Grief never ends…But it changes. It’s a passage, not a place to stay. Grief is not a sign of weakness, nor a lack of faith…It is the price of love.
In life we encounter many losses: identity; wealth; health; relationships and death, being the most obvious. Life continues, we grieve, cry and pick ourselves up.
But do we really get over loss?
Does grief ever end?
After the loss of my mother in 2005, I found myself in a new low place. I was going to write dark but dark does not fully describe how I felt. If anything everything seemed too loud, without any sound. The lights were on too brightly in the darkness. Nothing made sense, not as if it had made sense before but it made even less sense. I felt as if I was unraveling, losing a self I didn’t really know at all.
Whilst caring for Mum in the last months of her illness, I kept a journal, logging in her medication, her symptoms and her levels of understanding and movement. She had an aggressive brain tumor which had made her immobile and bed ridden. She was lucid most of the time, the medication was keeping the brain swelling and pain at bay. But my mum was not fully there. She was drifting in and out of daily consciousness, talking about her deceased loved ones as if they were alive, or telling me of her travels to distant lands whilst she slept.
I found this both heartbreaking and intriguing. Listening to her stories, writing them down gave me comfort in that she was not too distressed and rather enjoying the freedom of her soul wanderings.
But this was my beloved mother who was lying there helpless, dependent on me for her every care. This was my mum who would soon be leaving to go home to her Virgin Mary and Jesus whom she loved. I journalled my pain, writing to God imploring for understanding and courage to stay strong. I wrote back as if from God and this gave me comfort and a feeling that I wasn’t alone. Also reassurance that mum would be safe and loved in his arms.
When mum died I could not find any solace in journalling my feelings. Instead I wrote about grief, depression and even having a go at a short story about the after life and a piece on how to help children deal with grief. I needed to become the observer as being the griever was too painful and too personal. I had to separate myself from the reality so I could process the pain safely.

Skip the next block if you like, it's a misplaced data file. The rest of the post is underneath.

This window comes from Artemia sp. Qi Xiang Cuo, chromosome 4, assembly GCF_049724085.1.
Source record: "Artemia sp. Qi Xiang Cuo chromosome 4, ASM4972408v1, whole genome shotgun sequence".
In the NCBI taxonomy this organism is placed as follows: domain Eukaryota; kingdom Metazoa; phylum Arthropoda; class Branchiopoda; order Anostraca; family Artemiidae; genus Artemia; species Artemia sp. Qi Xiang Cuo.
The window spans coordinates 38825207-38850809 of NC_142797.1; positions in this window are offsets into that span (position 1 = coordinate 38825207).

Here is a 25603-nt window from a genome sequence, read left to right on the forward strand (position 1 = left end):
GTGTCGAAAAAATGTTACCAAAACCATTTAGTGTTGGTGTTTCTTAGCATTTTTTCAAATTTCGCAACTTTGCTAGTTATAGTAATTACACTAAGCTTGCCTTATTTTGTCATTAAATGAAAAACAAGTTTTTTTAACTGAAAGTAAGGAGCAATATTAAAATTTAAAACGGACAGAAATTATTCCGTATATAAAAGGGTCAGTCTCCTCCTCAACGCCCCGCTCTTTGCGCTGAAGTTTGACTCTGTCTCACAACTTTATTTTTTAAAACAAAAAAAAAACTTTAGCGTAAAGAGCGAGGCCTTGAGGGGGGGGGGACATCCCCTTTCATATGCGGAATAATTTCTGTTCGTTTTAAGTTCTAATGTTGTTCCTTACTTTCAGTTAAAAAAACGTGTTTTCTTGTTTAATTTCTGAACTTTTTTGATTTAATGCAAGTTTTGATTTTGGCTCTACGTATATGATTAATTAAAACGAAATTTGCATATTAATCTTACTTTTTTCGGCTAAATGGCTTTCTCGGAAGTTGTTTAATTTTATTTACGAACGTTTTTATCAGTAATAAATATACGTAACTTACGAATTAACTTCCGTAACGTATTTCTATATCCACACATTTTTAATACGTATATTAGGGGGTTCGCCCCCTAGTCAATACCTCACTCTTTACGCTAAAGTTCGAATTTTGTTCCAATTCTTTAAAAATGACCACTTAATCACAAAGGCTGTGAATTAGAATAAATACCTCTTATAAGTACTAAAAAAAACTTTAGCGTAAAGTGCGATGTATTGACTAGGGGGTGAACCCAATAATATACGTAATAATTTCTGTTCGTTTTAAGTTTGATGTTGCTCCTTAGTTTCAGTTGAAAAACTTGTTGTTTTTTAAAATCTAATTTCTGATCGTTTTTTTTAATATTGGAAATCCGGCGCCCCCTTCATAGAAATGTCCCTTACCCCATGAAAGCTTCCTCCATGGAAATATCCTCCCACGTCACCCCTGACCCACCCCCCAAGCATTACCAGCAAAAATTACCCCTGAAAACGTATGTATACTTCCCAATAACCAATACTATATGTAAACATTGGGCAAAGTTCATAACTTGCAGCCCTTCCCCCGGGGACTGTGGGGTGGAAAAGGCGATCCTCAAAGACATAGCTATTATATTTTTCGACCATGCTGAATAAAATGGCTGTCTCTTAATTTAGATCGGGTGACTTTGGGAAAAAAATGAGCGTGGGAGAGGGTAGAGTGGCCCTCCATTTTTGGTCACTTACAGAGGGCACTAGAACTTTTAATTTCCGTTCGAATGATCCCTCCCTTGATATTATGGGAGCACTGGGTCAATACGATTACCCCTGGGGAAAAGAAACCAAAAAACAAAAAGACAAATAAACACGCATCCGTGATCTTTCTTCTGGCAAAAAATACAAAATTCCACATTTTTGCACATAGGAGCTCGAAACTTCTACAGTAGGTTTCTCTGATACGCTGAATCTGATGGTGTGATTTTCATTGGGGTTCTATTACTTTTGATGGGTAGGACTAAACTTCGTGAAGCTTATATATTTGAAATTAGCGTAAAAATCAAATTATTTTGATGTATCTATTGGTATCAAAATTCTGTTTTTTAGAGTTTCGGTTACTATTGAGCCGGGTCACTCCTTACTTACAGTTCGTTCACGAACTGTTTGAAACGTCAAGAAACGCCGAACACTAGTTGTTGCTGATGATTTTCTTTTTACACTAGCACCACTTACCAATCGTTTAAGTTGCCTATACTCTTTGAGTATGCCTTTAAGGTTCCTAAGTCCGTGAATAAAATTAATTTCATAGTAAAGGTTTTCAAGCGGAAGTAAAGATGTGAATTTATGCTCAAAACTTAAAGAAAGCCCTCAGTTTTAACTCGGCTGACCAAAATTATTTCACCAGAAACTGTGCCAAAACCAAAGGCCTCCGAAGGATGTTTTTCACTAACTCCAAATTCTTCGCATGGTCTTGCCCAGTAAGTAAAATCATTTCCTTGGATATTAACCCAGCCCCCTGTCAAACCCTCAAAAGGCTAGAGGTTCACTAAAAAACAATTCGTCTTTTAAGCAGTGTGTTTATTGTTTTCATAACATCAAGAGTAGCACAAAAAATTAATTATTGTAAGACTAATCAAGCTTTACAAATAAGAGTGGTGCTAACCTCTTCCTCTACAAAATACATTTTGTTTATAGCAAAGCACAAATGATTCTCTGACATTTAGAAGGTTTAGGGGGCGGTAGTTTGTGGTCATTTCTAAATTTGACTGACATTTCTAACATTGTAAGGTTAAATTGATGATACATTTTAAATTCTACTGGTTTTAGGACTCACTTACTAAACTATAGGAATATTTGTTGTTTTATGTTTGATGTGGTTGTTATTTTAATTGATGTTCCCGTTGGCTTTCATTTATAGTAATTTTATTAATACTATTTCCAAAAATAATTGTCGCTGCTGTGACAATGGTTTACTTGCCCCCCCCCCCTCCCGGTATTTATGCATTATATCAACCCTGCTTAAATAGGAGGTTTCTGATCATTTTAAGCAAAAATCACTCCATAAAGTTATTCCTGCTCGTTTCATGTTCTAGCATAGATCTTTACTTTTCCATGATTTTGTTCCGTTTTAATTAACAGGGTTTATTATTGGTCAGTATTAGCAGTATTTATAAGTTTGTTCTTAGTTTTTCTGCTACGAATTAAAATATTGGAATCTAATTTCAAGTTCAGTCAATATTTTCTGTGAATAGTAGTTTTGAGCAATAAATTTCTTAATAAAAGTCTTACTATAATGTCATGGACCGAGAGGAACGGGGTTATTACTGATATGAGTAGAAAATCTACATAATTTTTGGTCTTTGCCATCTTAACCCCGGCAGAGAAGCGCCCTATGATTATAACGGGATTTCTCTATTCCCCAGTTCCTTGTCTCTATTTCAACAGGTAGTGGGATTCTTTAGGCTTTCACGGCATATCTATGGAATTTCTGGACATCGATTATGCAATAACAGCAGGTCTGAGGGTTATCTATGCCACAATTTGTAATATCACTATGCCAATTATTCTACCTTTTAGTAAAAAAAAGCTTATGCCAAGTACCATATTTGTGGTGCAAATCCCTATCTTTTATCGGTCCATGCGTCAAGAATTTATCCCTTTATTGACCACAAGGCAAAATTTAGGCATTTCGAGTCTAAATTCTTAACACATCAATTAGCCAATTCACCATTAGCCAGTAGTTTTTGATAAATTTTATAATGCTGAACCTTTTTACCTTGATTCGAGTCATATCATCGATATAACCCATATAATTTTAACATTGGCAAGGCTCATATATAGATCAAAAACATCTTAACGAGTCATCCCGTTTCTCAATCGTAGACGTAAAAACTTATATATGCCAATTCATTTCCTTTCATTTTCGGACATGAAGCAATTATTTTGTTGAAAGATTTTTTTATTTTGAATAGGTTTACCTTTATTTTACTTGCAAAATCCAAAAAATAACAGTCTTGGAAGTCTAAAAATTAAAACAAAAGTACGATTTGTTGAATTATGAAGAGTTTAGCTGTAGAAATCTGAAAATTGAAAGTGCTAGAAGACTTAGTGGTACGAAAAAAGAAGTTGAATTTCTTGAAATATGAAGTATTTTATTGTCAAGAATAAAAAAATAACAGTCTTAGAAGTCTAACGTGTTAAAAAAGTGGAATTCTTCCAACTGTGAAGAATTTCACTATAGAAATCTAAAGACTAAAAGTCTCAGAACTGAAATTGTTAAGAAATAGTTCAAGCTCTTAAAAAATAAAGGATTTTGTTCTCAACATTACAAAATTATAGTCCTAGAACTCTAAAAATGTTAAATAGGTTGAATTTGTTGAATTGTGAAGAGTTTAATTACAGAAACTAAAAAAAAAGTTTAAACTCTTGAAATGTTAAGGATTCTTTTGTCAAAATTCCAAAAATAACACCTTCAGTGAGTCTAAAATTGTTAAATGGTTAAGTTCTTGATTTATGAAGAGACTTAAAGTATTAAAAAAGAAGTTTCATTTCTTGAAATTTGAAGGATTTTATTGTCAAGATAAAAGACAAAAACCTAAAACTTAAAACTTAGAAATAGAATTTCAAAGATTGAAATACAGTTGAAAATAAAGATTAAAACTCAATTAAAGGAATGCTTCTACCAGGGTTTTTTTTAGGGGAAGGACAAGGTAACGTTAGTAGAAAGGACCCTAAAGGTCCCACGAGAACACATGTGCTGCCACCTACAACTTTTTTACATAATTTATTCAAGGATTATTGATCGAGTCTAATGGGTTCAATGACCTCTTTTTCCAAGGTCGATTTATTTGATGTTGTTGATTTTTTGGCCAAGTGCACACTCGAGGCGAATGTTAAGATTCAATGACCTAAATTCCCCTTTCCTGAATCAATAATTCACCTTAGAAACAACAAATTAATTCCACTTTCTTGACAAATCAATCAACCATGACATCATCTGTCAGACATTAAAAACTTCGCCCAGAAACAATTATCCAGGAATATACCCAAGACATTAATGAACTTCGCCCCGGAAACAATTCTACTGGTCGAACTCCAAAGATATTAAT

I would later write letters to my mum, asking if she was OK. Again I would write a reply as if from her, in Greek as her written English was not great. Sometimes it made me feel better, sometimes I would cry, sometimes I would scream with anger at the futility of this process. But the most part I felt calm at the end. I was learning a new way of communicating with her. As with learning anything new, especially if we do not want to change our old ways of doing things, we find it hard and want to revert to the old way. But I could not do that. She was gone. I could not ring her or sit face to face with her and talk to her, watching her beautiful smile light up her face.
A couple of years after her passing I started a blog for my mum called Committed to love – a journey through grief I wanted to reach out to her in the only way I knew, by writing. But also wanted to share my pain with others, for my own validation but also to help others who are grieving.
Grief does not end, there is no destination, no end point where you get off and arrive. Grief is a passage, it changes, it changes you. With each loss in your life, it makes a mark in your psyche and can affect your health if not fully accepted as a healer.
Emotions are our guides to how we are thinking. If we are thinking well, our emotions are in sync with our body. If we our thinking has unease, our emotions reflect this through our body. Grief is a normal part of loss. It is a natural reaction to loss. It brings up all the losses and demands you work with grief to release the trauma and heal.
I will be writing more about how not allowing the gift of grief to heal, is detrimental to health and wellbeing in my next post.